Regretfully, this year’s Blackbird Poetry Festival is now cancelled due to the public health crisis.
Poet and PBS Senior Correspondent Jeffrey Brown headlines the festival, April 30, 2020, on the campus of Howard Community College, a day devoted to verse, with workshops, book sales, readings, and patrols by the Poetry Police. The Sunbird poetry reading, featuring Mr. Brown, local writers, and Howard Community College faculty and students, starts at 2:30 p.m. and is free. Mr. Brown will read from and discuss his poetry during the Nightbird Poetry Reading, starting at 7:30 p.m. in the Monteabaro Hall of the Horowitz Center for Visual and Performing Arts.
Brown’s 2015 volume of poetry, The News, was selected as one of best poetry books of May 2015 by The Washington Post. In the forward, Robert Pinsky notes “The News is more than a venture into art by someone prominent in another field. In these poems, an unconventional subject for poetry is dealt with from within, by a real poet.” In the afterward, Brown says “I got hooked as a reader long ago. But why write poetry? Why write these experiences through poetry? To explore what happened from another angle, to see beyond the camera, to imagine what might be there, to use the language in a different way. Like the news, poetry seeks to inform our lives and helps us to reflect upon who we are and the conditions, disastrous or delightful, of the world in which we live. Here it is — I am talking to myself, again — your day.”
Workshops, open to the public, will take place in the Kittleman Room of Duncan Hall at 9:30 and 11:30 a.m. Ann Bracken, the author of two collections of poetry, No Barking in the Hallways: Poems from the Classroom (2017) and The Altar of Innocence (2015), will offer a workshop on poetry as a way of reporting your life as part of the festival. Bracken, twice nominated for the Pushcart Prize, will hold her free workshop at 9:30 a.m. in the Kittleman Room.
Nightbird admission tickets are $15 each (seniors and students $10) available on-line here: GET TICKETS. For tickets by mail, send a self-addressed envelope and check payable to HoCoPoLitSo, 10901 Little Patuxent Parkway, Horowitz Center 200, Columbia, MD 21044.
Mississippi’s Poet Laureate Beth Ann Fennelly headlines the eleventh annual Blackbird Poetry Festival for HoCoPoLitSo. The festival, set for April 25, 2019, on the campus of Howard Community College, is a day devoted to verse, with workshops, book sales, readings, and patrols by the Poetry Police. The Sunbird poetry reading, featuring Ms. Fennelly, as well as poet Teri Cross Davis, local authors, and Howard Community College faculty and students, starts at 2:30 p.m. and is free. Ms. Fennelly will read from and discuss her poetry, including her most recent work, Heating & Cooling: 52 Micro-Memoirs, during the Nightbird Poetry Reading, starting at 7:30 p.m. in the Monteabaro Recital Hall of the Horowitz Center for Visual and Performing Arts. Nightbird admission tickets are $15 each (seniors and students $10) available on-line at https://www.brownpapertickets.com/event/4026338 or by sending a self-addressed envelope and check payable to HoCoPoLitSo, 10901 Little Patuxent Parkway, Horowitz Center 200, Columbia, MD 21044.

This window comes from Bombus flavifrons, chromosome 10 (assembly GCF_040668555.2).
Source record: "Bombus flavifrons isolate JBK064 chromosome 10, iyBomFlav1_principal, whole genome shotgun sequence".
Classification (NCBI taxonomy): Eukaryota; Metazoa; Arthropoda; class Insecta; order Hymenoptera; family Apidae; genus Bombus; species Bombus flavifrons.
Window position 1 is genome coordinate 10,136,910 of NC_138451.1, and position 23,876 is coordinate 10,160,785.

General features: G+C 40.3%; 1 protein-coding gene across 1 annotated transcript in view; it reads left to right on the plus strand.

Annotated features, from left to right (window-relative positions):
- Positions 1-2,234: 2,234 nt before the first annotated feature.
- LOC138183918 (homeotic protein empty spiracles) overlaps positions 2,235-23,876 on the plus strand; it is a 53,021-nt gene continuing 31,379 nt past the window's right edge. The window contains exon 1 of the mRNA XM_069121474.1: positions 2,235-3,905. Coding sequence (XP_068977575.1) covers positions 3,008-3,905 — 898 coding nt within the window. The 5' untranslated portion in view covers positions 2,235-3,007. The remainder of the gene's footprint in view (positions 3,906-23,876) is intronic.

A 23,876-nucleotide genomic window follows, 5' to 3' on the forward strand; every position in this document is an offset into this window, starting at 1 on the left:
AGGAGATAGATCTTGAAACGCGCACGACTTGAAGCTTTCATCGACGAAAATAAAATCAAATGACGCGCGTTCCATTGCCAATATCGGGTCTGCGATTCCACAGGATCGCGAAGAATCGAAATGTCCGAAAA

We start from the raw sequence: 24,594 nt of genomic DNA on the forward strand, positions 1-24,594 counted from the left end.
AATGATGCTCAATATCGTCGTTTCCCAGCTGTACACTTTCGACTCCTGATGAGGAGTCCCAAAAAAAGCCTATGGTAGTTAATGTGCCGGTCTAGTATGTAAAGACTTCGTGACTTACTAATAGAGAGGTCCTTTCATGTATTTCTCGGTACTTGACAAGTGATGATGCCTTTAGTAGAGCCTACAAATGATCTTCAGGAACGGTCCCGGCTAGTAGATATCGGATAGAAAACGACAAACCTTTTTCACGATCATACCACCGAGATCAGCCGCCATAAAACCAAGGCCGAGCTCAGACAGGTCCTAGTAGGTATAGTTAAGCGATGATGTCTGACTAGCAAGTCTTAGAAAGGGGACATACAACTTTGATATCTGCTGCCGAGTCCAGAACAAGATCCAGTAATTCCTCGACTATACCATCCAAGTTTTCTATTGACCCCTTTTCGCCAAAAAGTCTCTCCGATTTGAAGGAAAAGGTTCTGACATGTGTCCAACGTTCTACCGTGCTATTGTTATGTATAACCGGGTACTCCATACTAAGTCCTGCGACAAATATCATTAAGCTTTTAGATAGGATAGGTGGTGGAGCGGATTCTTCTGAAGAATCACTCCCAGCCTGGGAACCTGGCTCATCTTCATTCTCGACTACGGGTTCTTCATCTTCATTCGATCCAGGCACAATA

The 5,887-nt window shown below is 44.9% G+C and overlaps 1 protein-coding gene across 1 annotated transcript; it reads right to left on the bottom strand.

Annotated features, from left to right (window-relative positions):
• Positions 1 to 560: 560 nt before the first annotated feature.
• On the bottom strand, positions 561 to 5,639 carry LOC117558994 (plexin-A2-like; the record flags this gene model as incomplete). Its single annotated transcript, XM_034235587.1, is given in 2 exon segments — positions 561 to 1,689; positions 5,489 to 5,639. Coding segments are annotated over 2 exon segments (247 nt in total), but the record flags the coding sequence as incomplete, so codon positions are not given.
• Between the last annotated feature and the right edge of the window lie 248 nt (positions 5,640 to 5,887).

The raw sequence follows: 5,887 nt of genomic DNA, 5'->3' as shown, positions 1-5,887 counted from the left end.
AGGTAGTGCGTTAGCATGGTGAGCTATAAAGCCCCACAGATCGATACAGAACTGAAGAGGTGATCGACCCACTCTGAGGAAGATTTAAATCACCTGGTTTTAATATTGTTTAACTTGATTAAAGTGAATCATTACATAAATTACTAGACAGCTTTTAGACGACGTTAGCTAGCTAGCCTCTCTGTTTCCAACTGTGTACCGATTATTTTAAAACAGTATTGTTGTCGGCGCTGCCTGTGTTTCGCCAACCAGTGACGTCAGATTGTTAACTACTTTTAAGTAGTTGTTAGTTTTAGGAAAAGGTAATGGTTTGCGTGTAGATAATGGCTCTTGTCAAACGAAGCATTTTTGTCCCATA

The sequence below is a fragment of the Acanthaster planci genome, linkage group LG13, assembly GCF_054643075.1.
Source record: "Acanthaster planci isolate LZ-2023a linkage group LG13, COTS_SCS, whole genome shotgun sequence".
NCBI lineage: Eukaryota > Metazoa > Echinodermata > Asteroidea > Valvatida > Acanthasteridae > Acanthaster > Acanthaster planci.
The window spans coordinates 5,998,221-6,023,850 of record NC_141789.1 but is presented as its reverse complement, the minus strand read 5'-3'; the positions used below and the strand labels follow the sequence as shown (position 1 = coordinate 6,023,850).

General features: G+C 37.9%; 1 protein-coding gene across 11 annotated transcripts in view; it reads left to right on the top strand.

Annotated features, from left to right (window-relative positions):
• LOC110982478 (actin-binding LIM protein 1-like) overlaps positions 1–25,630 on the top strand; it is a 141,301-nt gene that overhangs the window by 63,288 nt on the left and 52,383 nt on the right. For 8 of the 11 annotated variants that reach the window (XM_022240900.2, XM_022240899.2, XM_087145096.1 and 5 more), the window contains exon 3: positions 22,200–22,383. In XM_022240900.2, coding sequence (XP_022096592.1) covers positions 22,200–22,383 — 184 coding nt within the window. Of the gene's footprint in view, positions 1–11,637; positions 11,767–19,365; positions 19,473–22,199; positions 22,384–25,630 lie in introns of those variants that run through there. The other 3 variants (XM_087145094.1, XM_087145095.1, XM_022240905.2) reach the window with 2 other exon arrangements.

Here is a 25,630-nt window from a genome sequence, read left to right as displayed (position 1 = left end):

Fennelly’s newest book, Heating & Cooling: 52 Micro-Memoirs (2017), was selected as one of the ten best Southern books of 2017 by the Atlanta Journal Constitution. “Readers, you are in for a hootenanny of a wild ride. This is Fennelly at her most laid-bare, wickedly funny, and irrepressibly poetic best,” raves Kirkus Reviews. The director of the MFA program at the University of Mississippi, Fennelly has published her work in more than fifty anthologies and has won numerous awards and honors, including a Pushcart, the Wood Award from The Carolina Quarterly and The Black Warrior Review Contest. Fennelly is the author of three poetry collections: Open House (2002), Tender Hooks (2004), and Unmentionables (2008). She is also the author of a book of essays, Great with Child: Letters to a Young Mother (2006), “may be the best book ever to give for a baby shower” noted the Tampa Tribune. In 2013, Fennelly and her husband, Tom Franklin, co-authored a novel, The Tilted World, set during the 1927 flood of the Mississippi River.
Teri Ellen Cross Davis is the author of Haint, winner of the 2017 Ohioana Book Award for Poetry. A Cave Canem fellow serving on the advisory council of Split This Rock, Davis is the poetry coordinator for the Folger Shakespeare Library. Reviewing Haint, The Triangle’s Sam Sweigert wrote, “Beginning to end, Cross Davis beckons her readers to shine a light and to witness the slow magic of a soul’s journey through life’s knowings and unknowings.”
Steven Leyva, a Cave Canem fellow and author of the chapbook Low Parish, will offer a workshop on “The Poetics of Animé” as part of the festival. Leyva, who is an assistant professor at the University of Baltimore, will hold his free workshop at 9:30 a.m. in the Rouse Company Foundation Student Services Hall, room 400.
Hanna Al-Kowsi, of Marriotts Ridge High School, will perform her winning poetry recitation at the Nightbird. Hanna won first place in the regional tri-county and second place in the state-wide Maryland Poetry Out Loud competition that recognizes great poetry through memorization and performance.
For more than 40 years, HoCoPoLitSo has nurtured a love and respect for the diversity of contemporary literary arts in Howard County. The society sponsors literary readings and writers-in-residence outreach programs, produces The Writing Life (a writer-to-writer talk show), and partners with other cultural arts organizations to support the arts in Howard County, Maryland. For more information, visit www.hocopolitso.org.